The Minister, who expressed worry that the boundary dispute had resulted in gross neglect of duties by both FCT and Niger State officials at the Zuba-Madalla axis, as well as the fringes of the Kaduna Highway, directed the Coordinator of Abuja Metropolitan Management Council ( AMMC), to immediately move in and reclaim parts of the highway that has been taken over by illegal traders.
“We discussed basically three issues. We discussed the issue of the boundary, which already there is an existing boundary committee between the two states (FCT and Niger State), which we all agreed that the committee will have to conclude its work as soon as possible.
“We discussed the need to handle environmental pollution, especially in the villages and cities around the boundary area, and that of course, arose because of population explosion. We asked all the relevant officials to really continue to work and work more, and to also ensure that this is made at community level because government cannot continue to intervene to what ordinarily is supposed to be a community activity.
“And finally, of course, we also acknowledged the fact that a lot of work is being done now at the Federal Ministry for Finance level to ensure that residents of the boundary city-town that are working in the FCT are taxed, particularly those that are on salaries pay their taxes to places where they reside. That is what the law is, and that revenue will be used by the councils,” Bello said.
On his part, Niger State Governor, Alhaji Abubakar Sani Bello, said he approached FCT minister over the issues, because he desired peace and harmony in the disputed communities.
He noted also that claims over the border towns have remained a concern to stakeholders.
As a way forward to resolving the boundary dispute, he suggested that all developments on the disputed areas as well as land allocations by both local councils in the affected communities be suspended pending the resolution.
Bello also noted that there was the issue of waste management especially in Zuba – Madalla stretch and the issue of PAYE tax remittances due Suleja Local Government from officers working in Abuja but who reside in Suleja. He said the Chairman of Tafa Local Government would need the support of the FCT Administration in dealing with environmental sanitation and waste management in the area as facilities in Suleja are over stretched as a result of FCT workers.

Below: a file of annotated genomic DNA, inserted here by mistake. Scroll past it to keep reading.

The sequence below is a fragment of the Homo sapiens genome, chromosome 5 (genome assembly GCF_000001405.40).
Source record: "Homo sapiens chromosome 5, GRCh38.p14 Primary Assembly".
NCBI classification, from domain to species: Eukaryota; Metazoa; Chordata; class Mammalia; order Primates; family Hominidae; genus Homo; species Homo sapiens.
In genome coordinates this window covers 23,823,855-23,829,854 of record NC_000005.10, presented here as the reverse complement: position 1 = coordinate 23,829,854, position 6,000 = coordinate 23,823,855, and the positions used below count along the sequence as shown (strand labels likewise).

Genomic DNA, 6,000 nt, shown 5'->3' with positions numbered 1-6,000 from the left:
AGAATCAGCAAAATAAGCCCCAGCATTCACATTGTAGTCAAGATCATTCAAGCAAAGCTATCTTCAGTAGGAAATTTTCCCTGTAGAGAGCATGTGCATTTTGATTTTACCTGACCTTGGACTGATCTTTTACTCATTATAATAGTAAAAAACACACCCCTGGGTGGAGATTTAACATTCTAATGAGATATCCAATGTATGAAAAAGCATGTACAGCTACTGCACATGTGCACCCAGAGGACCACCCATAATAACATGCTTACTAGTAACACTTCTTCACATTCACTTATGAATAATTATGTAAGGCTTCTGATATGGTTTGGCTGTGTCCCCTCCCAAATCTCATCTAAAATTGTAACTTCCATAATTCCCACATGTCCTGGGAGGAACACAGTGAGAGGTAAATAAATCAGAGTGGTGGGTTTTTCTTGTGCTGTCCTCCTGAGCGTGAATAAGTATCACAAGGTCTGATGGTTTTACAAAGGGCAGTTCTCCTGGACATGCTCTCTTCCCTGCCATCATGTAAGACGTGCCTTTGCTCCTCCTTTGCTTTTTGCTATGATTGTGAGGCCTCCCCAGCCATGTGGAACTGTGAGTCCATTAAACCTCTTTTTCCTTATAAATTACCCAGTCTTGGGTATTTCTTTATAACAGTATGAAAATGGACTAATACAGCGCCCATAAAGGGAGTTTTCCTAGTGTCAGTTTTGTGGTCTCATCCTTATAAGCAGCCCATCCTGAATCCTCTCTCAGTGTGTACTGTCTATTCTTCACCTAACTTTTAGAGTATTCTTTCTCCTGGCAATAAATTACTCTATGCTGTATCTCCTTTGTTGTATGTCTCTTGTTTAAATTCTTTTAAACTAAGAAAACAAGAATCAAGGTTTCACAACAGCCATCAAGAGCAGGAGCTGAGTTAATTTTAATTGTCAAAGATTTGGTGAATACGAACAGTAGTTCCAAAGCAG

“We had a very good meeting and hopefully, the matter was resolved as security in Niger State and the FCT. We did a lot to manage it. I can’t go into details now, but we are on top of it, and it’s quite challenging, but we thank God that we have been able to bring it to the barest minimum at the moment so the security issue within the state is very calm now”, he said.
Evidently, the growing bickering between the FCT and the neighbouring states has festered over the years, due to shear lack of political will by leaders of both governments to address holistically the issues of development.
However, for the benefits of the economic and socially deprived residents of these areas, who need peace and security to gather momentum in their laborious journey of survival in a justice deprived society, both government should sustain the ongoing negotiations and ensure that not only peace was achieved, but a wholesome development through joint venture efforts.
With the recent intervention, the end of the fight over the ownership of these communities and who should collect revenues and manage environmental sanitation, seems to be in sight.